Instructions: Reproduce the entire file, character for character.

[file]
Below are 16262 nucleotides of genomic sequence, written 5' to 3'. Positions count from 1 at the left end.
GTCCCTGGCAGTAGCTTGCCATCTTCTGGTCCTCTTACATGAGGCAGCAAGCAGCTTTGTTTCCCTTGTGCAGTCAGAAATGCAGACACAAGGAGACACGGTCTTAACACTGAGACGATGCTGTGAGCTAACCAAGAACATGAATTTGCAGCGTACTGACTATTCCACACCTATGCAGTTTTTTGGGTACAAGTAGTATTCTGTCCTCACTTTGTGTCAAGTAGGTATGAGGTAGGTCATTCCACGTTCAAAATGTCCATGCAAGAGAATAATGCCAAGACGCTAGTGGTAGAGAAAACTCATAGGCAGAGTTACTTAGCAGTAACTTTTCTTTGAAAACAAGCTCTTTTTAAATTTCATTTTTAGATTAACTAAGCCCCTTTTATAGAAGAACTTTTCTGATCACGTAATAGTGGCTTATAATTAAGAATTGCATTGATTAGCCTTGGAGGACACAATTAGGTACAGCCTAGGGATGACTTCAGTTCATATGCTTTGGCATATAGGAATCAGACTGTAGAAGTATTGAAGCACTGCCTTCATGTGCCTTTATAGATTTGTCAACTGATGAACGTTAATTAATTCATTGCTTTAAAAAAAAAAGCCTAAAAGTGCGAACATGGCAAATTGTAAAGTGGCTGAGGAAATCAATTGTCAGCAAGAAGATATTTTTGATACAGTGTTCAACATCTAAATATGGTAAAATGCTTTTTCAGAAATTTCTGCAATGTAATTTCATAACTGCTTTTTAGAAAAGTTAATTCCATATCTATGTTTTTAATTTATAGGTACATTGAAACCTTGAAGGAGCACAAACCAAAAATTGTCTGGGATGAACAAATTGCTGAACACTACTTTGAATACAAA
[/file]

Below are 16262 nucleotides of genomic sequence, written 5' to 3'. Positions count from 1 at the left end.
GTCCCTGGCAGTAGCTTGCCATCTTCTGGTCCTCTTACATGAGGCAGCAAGCAGCTTTGTTTCCCTTGTGCAGTCAGAAATGCAGACACAAGGAGACACGGTCTTAACACTGAGACGATGCTGTGAGCTAACCAAGAACATGAATTTGCAGCGTACTGACTATTCCACACCTATGCAGTTTTTTGGGTACAAGTAGTATTCTGTCCTCACTTTGTGTCAAGTAGGTATGAGGTAGGTCATTCCACGTTCAAAATGTCCATGCAAGAGAATAATGCCAAGACGCTAGTGGTAGAGAAAACTCATAGGCAGAGTTACTTAGCAGTAACTTTTCTTTGAAAACAAGCTCTTTTTAAATTTCATTTTTAGATTAACTAAGCCCCTTTTATAGAAGAACTTTTCTGATCACGTAATAGTGGCTTATAATTAAGAATTGCATTGATTAGCCTTGGAGGACACAATTAGGTACAGCCTAGGGATGACTTCAGTTCATATGCTTTGGCATATAGGAATCAGACTGTAGAAGTATTGAAGCACTGCCTTCATGTGCCTTTATAGATTTGTCAACTGATGAACGTTAATTAATTCATTGCTTTAAAAAAAAAAGCCTAAAAGTGCGAACATGGCAAATTGTAAAGTGGCTGAGGAAATCAATTGTCAGCAAGAAGATATTTTTGATACAGTGTTCAACATCTAAATATGGTAAAATGCTTTTTCAGAAATTTCTGCAATGTAATTTCATAACTGCTTTTTAGAAAAGTTAATTCCATATCTATGTTTTTAATTTATAGGTACATTGAAACCTTGAAGGAGCACAAACCAAAAATTGTCTGGGATGAACAAATTGCTGAACACTACTTTGAATACAAA